CrossEntropyLoss on subset of output

Hi all,

I’m working on what is effectively an image segmentation problem. However, the majority of the pixels have a category that of ‘I don’t care’. By this I mean that I don’t want the weights affected one way or the other no matter what category those pixels are sorted into.

The pixels that I actually care about are disjoint and represent only a small percentage of the total pixels in the output.

Is there a way to perform CrossEntropyLoss on those scattered disjoint pixels only, while ignoring all of the other pixels? So far, the only sure-fire method I’ve thought of is to visit each pixel of interest and calculate the loss and then add all of the losses together.

Is there a better way?

Thanks in advance!

If you know the position of the irrelevant pixels, you could create a mask with zeros for them (and ones for the valid locations), and multiply your unreduced loss with it (reduction='none' for the loss function initialization). Afterwards you could calculate the mean (or normalize the loss somehow) and call .backward() as usual.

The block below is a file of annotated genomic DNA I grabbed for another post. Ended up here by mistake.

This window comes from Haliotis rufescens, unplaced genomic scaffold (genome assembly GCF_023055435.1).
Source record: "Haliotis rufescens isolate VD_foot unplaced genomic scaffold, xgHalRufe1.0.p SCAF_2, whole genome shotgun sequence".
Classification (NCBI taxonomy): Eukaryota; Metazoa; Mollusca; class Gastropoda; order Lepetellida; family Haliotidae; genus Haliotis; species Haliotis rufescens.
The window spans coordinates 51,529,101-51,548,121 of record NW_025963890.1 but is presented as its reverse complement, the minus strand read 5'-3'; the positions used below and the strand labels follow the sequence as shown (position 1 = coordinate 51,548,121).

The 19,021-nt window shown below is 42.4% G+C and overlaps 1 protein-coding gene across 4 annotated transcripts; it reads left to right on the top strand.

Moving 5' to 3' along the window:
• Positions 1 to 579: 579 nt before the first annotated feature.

1 Like

I tried something similar already, except I applied the mask to the candidate output before putting it through the loss calculation. (The target already had zero at those locations.)

It failed to improve with training, perhaps due to the non-differentiable nature of the operation. I’ll try doing it to the loss result like you are suggesting and see if that works better.


Hi Avi!

In addition to @ptrblck’s suggestion, you could try using the
class-weights feature of CrossEntropyLoss. This allows to
to give each class its own weight in the overall loss. For your
use case I would imagine setting the weight of your “I don’t care”
class to zero and the weights of your “real” classes to one.

Note, both this and @ptrblck’s approach entail calculating the
loss for all of the pixels, and then discarding most of the calculated
losses (by multiplying them by zero). This may seem inefficient
if most of your pixels are “I don’t care,” but, presumably, when an
image is pumped through your network, (almost) all of the input
pixels affect the per-pixel predictions for the “real” pixels, so the
overall network processing dominates the cost of calculating the

Good luck.

K. Frank

Thanks. Another great idea.

Is that similar to using the ignore_index option (which I just discovered)?